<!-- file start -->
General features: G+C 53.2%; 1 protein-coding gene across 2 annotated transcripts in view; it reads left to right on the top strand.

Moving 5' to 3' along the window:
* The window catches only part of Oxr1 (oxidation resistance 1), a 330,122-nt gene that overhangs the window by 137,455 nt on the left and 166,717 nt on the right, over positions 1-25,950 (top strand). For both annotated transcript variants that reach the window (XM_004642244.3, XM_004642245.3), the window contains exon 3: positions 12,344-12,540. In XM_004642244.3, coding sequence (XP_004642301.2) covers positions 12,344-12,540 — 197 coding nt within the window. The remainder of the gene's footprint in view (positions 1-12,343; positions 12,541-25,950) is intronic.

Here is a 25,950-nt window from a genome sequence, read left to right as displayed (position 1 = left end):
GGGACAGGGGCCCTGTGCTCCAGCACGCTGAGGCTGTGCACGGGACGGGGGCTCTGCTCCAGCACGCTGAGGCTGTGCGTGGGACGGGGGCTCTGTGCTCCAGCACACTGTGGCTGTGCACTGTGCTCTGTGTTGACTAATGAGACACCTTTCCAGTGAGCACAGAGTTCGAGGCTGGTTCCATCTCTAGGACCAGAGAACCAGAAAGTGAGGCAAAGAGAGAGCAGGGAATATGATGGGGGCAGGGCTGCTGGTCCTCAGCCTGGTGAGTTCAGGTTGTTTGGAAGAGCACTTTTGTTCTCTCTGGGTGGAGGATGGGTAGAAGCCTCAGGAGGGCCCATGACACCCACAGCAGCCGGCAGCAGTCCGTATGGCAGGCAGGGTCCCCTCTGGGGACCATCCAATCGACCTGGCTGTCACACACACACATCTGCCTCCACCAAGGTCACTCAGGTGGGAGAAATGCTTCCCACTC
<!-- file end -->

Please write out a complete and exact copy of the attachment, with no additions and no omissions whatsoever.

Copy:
General features: G+C 53.2%; 1 protein-coding gene across 2 annotated transcripts in view; it reads left to right on the top strand.

Moving 5' to 3' along the window:
* The window catches only part of Oxr1 (oxidation resistance 1), a 330,122-nt gene that overhangs the window by 137,455 nt on the left and 166,717 nt on the right, over positions 1-25,950 (top strand). For both annotated transcript variants that reach the window (XM_004642244.3, XM_004642245.3), the window contains exon 3: positions 12,344-12,540. In XM_004642244.3, coding sequence (XP_004642301.2) covers positions 12,344-12,540 — 197 coding nt within the window. The remainder of the gene's footprint in view (positions 1-12,343; positions 12,541-25,950) is intronic.

Here is a 25,950-nt window from a genome sequence, read left to right as displayed (position 1 = left end):
GGGACAGGGGCCCTGTGCTCCAGCACGCTGAGGCTGTGCACGGGACGGGGGCTCTGCTCCAGCACGCTGAGGCTGTGCGTGGGACGGGGGCTCTGTGCTCCAGCACACTGTGGCTGTGCACTGTGCTCTGTGTTGACTAATGAGACACCTTTCCAGTGAGCACAGAGTTCGAGGCTGGTTCCATCTCTAGGACCAGAGAACCAGAAAGTGAGGCAAAGAGAGAGCAGGGAATATGATGGGGGCAGGGCTGCTGGTCCTCAGCCTGGTGAGTTCAGGTTGTTTGGAAGAGCACTTTTGTTCTCTCTGGGTGGAGGATGGGTAGAAGCCTCAGGAGGGCCCATGACACCCACAGCAGCCGGCAGCAGTCCGTATGGCAGGCAGGGTCCCCTCTGGGGACCATCCAATCGACCTGGCTGTCACACACACACATCTGCCTCCACCAAGGTCACTCAGGTGGGAGAAATGCTTCCCACTC